Pastel as a medium for creating art has been used by artists for many years because of its ability to produce vibrant colors and its portability. Aside from that, it can be used with ease and creates a very distinct output due to the medium’s nature.
Pastels come in the form of a stick, consists of a binder and a pure powdered pigment. The pigments that can be found in pastels are the same as the ones that can be found in all colored art media even oil paints; the binder is of hue saturation.
Tips on dealing with pastels:
When transporting, soft pastel sticks tend to become dusty or dirty, so it would be a good idea if you carry a cloth to wipe them off before you proceed to draw. Working on a toned surface instead of pure white might make it generally easier for you to work on. You can purchase toned paper, or you can tone it on your own using a watercolor or an acrylic wash. To avoid and prevent blends and smudges when using pastels as your medium, you can use a fixative on that area; however, you should be careful in using the fixative for it can make the vibrancy dull and dark.
To help you choose the best pastels from a huge variety, here are some tips:
All Pastels Are Not Equal
Not every pastel is the same with every other pastel. Soft pastels are easy to blend for they have a buttery feel as its texture. Hard pastels and pastel pencils, on the other hand, are great for adding detail. Oil pastels have a binder, which makes it less opaque if compared to soft pastels, and they don’t easily get smudged. The latest water-soluble pastes provide semi-transparent washes whenever water is being brushed over them.
Smudging and Layering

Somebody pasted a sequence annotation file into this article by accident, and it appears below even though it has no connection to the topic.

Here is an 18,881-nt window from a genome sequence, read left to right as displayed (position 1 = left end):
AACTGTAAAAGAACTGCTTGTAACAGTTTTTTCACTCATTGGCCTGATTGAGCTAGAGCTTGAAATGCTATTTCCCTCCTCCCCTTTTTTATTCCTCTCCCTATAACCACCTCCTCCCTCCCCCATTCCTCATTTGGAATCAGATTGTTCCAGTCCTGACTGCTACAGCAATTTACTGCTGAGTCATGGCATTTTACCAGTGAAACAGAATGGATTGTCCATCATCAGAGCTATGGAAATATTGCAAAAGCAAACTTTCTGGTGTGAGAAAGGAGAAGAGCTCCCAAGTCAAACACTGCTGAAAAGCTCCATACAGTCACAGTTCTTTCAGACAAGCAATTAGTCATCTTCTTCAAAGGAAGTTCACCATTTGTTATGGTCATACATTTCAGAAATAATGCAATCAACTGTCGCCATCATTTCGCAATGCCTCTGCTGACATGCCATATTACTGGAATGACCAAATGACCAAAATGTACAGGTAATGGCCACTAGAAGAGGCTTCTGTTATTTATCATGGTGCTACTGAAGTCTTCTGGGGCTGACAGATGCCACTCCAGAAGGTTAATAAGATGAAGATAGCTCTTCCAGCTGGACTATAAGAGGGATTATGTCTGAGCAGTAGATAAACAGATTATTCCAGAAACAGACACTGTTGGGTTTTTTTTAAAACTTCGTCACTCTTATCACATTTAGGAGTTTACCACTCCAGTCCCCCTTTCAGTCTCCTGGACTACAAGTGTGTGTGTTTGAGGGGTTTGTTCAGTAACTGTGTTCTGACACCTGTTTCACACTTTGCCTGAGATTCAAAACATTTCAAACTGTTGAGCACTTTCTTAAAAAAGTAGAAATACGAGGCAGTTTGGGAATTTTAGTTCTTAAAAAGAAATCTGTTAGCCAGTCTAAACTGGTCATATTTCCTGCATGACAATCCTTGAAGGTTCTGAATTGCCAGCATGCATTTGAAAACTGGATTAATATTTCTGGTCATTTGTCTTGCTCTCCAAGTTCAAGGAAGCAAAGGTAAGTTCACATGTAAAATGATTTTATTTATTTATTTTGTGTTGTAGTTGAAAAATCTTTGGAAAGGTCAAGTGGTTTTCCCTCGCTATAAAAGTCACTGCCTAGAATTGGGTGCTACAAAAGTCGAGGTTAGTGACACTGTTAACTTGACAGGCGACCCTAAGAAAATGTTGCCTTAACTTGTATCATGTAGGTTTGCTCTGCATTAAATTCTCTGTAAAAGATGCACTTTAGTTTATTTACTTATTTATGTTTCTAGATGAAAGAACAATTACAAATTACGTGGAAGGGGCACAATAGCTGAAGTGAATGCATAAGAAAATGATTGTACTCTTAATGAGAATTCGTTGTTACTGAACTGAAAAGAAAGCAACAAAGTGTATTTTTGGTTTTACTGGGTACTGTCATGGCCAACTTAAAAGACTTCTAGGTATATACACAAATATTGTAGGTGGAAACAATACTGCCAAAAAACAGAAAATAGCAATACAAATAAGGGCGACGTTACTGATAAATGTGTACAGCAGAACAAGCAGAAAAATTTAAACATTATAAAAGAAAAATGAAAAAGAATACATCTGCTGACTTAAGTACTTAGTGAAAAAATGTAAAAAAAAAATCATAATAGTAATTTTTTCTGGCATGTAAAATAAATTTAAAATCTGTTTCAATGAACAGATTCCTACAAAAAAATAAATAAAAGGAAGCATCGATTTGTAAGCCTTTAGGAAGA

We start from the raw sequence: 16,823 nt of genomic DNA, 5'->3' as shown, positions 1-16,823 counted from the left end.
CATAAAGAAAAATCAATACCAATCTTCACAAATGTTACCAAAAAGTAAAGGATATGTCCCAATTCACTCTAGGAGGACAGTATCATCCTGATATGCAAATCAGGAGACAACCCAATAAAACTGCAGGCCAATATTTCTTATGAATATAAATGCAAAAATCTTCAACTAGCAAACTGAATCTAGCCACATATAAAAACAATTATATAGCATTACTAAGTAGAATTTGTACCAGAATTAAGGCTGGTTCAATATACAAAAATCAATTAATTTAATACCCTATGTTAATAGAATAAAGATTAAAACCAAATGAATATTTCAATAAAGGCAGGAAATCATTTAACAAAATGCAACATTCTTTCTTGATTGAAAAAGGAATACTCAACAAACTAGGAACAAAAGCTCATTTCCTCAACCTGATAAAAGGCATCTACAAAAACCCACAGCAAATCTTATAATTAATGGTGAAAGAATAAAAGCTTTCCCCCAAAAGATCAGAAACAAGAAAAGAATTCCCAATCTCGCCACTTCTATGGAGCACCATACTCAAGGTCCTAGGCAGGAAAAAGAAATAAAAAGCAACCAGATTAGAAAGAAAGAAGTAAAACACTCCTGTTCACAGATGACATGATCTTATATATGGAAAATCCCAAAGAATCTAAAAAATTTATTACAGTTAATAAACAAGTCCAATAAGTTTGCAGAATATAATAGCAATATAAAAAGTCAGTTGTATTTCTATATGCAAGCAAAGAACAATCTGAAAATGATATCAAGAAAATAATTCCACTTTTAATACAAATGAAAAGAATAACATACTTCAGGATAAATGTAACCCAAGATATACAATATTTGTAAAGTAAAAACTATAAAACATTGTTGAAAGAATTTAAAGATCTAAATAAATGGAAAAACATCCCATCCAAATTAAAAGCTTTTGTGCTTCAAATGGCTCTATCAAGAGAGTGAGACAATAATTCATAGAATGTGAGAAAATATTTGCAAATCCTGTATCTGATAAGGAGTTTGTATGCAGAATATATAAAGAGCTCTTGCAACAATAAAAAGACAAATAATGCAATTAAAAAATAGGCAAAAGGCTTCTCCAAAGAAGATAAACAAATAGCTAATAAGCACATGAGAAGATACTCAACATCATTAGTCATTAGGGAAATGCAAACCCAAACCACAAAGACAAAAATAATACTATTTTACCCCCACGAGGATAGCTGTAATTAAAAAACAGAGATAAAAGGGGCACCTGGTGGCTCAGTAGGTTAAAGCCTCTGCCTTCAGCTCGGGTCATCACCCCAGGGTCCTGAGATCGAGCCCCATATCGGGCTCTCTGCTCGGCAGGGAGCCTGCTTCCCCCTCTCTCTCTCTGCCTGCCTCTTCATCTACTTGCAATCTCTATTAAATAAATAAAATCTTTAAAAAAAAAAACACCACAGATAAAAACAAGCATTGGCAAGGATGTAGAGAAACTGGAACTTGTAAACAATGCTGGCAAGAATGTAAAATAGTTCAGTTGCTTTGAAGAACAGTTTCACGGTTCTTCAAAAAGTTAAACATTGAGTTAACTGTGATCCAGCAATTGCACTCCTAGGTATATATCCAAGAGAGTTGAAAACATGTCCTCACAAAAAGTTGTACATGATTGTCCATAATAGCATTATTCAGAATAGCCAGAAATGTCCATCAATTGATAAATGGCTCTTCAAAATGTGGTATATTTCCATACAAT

Instead of a medium that is usually blended on a palette, pastels are blended on the art surface. A lot of colors can be created by layering and smudging the pastel. Blending is usually done by crosshatching, or through pointillism. It can also be done by smudging different tools such as cotton or brushes.
Choose Your Surface
Ideally, when you’re using pastels, you should select an art surface that has tooth or texture. If it is too smooth, the pastels won’t stick to the surface. Also, you should also see if the paper or material is pH-neutral. If it is not acid-free, it changes the color and causes brittleness. One of the best picks is watercolor paper, canvas, pastel paper and sand board.
Pastel Pencils and Oil Pastels
Pastel pencils come in a “lead” form to provide its user with ease of control. Ideally, pastel pencils are used to create fine details and rendering. Oil pastels, on the other hand, have an oil binder which provides it a thick color, but it doesn’t smudge and blend like soft and hard pastels.
Water Soluble Pastel
Water-soluble pastels can be utilized like a normal soft pastel, except that you also have the choice to create watercolor-like effects using a brush and water. Water-soluble pastels can provide you a great variety of artistic effect.